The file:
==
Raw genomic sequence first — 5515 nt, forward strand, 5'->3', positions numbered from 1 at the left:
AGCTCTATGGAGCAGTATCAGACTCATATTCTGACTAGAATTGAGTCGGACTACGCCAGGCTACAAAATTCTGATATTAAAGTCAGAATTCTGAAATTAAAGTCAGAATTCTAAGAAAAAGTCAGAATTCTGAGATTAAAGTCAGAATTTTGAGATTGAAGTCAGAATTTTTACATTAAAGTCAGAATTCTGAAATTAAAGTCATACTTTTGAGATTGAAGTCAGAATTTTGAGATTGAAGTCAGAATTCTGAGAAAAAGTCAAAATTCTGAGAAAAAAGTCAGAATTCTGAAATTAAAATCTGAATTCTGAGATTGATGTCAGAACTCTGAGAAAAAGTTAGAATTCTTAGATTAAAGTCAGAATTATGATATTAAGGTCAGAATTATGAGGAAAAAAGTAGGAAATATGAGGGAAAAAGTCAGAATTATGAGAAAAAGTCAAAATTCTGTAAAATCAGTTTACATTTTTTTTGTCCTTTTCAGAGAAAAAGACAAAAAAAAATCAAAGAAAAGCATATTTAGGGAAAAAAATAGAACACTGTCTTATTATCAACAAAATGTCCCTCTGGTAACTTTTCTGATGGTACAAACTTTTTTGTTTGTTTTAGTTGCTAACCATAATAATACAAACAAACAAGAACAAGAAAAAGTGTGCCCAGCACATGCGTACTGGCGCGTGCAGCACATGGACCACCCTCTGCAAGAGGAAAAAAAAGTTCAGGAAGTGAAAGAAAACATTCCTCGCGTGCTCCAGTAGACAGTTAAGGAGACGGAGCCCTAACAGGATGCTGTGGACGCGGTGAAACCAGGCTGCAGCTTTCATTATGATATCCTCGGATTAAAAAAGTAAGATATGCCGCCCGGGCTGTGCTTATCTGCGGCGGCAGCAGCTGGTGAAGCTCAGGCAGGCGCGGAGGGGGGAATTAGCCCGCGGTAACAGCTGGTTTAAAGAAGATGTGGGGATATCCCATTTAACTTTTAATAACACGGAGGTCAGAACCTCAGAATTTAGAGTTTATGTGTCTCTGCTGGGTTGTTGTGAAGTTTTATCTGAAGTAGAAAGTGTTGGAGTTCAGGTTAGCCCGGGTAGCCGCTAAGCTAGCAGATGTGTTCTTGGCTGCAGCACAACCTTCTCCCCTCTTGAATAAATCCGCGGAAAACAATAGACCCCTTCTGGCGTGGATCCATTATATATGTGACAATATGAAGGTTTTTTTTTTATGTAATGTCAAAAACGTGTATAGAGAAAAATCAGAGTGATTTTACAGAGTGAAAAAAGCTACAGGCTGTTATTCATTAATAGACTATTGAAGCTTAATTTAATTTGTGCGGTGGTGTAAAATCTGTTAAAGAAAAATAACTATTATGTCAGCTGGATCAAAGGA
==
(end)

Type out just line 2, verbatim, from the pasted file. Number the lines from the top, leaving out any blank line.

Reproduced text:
AGCTCTATGGAGCAGTATCAGACTCATATTCTGACTAGAATTGAGTCGGACTACGCCAGGCTACAAAATTCTGATATTAAAGTCAGAATTCTGAAATTAAAGTCAGAATTCTAAGAAAAAGTCAGAATTCTGAGATTAAAGTCAGAATTTTGAGATTGAAGTCAGAATTTTTACATTAAAGTCAGAATTCTGAAATTAAAGTCATACTTTTGAGATTGAAGTCAGAATTTTGAGATTGAAGTCAGAATTCTGAGAAAAAGTCAAAATTCTGAGAAAAAAGTCAGAATTCTGAAATTAAAATCTGAATTCTGAGATTGATGTCAGAACTCTGAGAAAAAGTTAGAATTCTTAGATTAAAGTCAGAATTATGATATTAAGGTCAGAATTATGAGGAAAAAAGTAGGAAATATGAGGGAAAAAGTCAGAATTATGAGAAAAAGTCAAAATTCTGTAAAATCAGTTTACATTTTTTTTGTCCTTTTCAGAGAAAAAGACAAAAAAAAATCAAAGAAAAGCATATTTAGGGAAAAAAATAGAACACTGTCTTATTATCAACAAAATGTCCCTCTGGTAACTTTTCTGATGGTACAAACTTTTTTGTTTGTTTTAGTTGCTAACCATAATAATACAAACAAACAAGAACAAGAAAAAGTGTGCCCAGCACATGCGTACTGGCGCGTGCAGCACATGGACCACCCTCTGCAAGAGGAAAAAAAAGTTCAGGAAGTGAAAGAAAACATTCCTCGCGTGCTCCAGTAGACAGTTAAGGAGACGGAGCCCTAACAGGATGCTGTGGACGCGGTGAAACCAGGCTGCAGCTTTCATTATGATATCCTCGGATTAAAAAAGTAAGATATGCCGCCCGGGCTGTGCTTATCTGCGGCGGCAGCAGCTGGTGAAGCTCAGGCAGGCGCGGAGGGGGGAATTAGCCCGCGGTAACAGCTGGTTTAAAGAAGATGTGGGGATATCCCATTTAACTTTTAATAACACGGAGGTCAGAACCTCAGAATTTAGAGTTTATGTGTCTCTGCTGGGTTGTTGTGAAGTTTTATCTGAAGTAGAAAGTGTTGGAGTTCAGGTTAGCCCGGGTAGCCGCTAAGCTAGCAGATGTGTTCTTGGCTGCAGCACAACCTTCTCCCCTCTTGAATAAATCCGCGGAAAACAATAGACCCCTTCTGGCGTGGATCCATTATATATGTGACAATATGAAGGTTTTTTTTTTATGTAATGTCAAAAACGTGTATAGAGAAAAATCAGAGTGATTTTACAGAGTGAAAAAAGCTACAGGCTGTTATTCATTAATAGACTATTGAAGCTTAATTTAATTTGTGCGGTGGTGTAAAATCTGTTAAAGAAAAATAACTATTATGTCAGCTGGATCAAAGGA